The Iron Streets of Pompeii and the Curious Case of Liquid Roman Iron


One of the great joys and frustrations of academia is coming up against a phenomenon that defies explanation. In 5CollDH undergraduate fellow Juliana van Roggen’s case, it’s asking why there are small iron deposits scattered around the ancient Roman city of Pompeii. In collaboration with an ongoing archaeological project, she’s creating a public, digital resource that maps the city in new and unusual ways. In her own words:

Unlike my colleagues, my project does not focus on creation. Instead, I am tackling a rather unusual archaeological research question. Over the summer of 2014, I examined molten iron distributed in the streets of Pompeii and collected data and GPS locations. This question explores why the Pompeians utilized a relatively expensive material to mend their pavement stones and how the Pompeians were able to melt iron and transport it along the vast network of streets.

Although most of my recent energy has been put into analyzing the data, a big chunk of my work is also on making all of the archaeological material presentable to the general public. With the use of Esri Story Maps, I am exploring ways to make distributional data accessible and easy to understand to the average viewer. I am finding Story Maps’ user interface to be incredibly intuitive and easy to use unlike some of the other programs I had explored and I can’t wait to actually get to work with the program in full. Before I can create the online map, however, my data needs to be cleaned up. This process is taking significantly longer than I thought, as I have almost 440 data points to work with.

One of the things that has significantly kept me fascinated with this research is the question of how. How did the Pompeians do it? It is commonly assumed by scholars and archaeologists that the Romans did not have the technology to produce liquid iron. While they had the ability to extract iron from slag, the process did not create iron in liquid form. Bloomeries would create a “spongey” iron chunk that could then be hammered into shape. The ability to melt iron was not present in Europe until the middle ages. It is clear, however, that the iron was poured into the pavement stones at Pompeii. On one hand, this adds a level of intrigue and opens connections to other areas of study. No other time have I had the chance to study trading patterns in the Mediterranean in such a deep level or learned about ancient smelting practices. On the other hand, it is incredibly frustrating. It is like we know what the puzzle should look like when completed and we have some of the pieces but none of them fit together into that beautiful image. We are clearly missing pieces before we can have a cohesive narrative.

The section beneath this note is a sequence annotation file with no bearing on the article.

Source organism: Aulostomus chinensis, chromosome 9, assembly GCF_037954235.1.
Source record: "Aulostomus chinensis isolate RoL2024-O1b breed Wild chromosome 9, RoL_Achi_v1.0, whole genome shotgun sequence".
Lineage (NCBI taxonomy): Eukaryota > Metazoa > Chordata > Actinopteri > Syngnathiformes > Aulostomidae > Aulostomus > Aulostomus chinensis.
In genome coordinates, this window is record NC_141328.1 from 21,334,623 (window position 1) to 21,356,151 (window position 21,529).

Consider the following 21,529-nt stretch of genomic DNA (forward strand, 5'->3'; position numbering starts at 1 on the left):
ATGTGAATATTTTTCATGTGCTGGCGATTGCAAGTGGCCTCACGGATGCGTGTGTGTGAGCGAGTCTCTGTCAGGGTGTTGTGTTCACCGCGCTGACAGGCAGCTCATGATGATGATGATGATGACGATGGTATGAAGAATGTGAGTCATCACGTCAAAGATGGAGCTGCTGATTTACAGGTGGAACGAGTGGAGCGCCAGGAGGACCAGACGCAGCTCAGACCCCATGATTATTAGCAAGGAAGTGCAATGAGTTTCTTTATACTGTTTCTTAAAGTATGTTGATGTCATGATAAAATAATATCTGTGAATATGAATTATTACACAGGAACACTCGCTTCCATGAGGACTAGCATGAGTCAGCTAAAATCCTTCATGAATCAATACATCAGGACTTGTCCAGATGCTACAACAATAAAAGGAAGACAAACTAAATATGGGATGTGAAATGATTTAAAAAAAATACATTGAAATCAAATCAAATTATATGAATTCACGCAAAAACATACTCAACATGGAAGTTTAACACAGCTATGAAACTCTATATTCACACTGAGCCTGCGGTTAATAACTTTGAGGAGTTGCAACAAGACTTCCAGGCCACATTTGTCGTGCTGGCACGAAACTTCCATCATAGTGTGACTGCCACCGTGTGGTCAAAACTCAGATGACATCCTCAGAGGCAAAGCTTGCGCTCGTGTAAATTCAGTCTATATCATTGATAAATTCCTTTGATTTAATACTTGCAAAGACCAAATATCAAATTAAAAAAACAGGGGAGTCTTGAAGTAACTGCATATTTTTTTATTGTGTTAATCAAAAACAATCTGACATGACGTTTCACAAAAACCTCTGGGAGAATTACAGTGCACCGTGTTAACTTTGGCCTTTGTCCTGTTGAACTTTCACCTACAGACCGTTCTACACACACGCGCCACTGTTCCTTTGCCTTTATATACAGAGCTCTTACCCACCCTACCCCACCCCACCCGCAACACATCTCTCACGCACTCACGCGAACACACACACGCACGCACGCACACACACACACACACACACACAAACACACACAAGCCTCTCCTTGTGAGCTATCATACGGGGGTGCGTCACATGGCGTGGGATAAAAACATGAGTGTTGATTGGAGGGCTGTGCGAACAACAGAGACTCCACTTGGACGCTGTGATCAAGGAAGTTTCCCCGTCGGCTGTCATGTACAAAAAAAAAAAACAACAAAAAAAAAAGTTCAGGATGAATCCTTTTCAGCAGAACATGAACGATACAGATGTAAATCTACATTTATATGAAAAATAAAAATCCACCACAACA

I’ve been consulting an old smithing and archaeology friend of mine who taught me to smith my first knife and taught me the workings of a forge a few years ago. He specializes in blade smithing among other skills (he is an expert flint knapper as well, which is significantly harder than it seems). Although he has little casting experience, he is fairly well versed in the practice theoretically. We have been tossing ideas back and forth about the ways the iron could have been melted and transported with the technology available to the Romans. He is absolutely fascinated by the question of how they transported molten hot liquid iron. Although we have no way in which to practice melting iron, we may play around with his forge a bit if we both have free time. I am quite eager to return to a forge after so long.

Juliana van Roggen
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Juliana is one of six 5CollDH undergraduate fellows for the 2014-2015 academic year.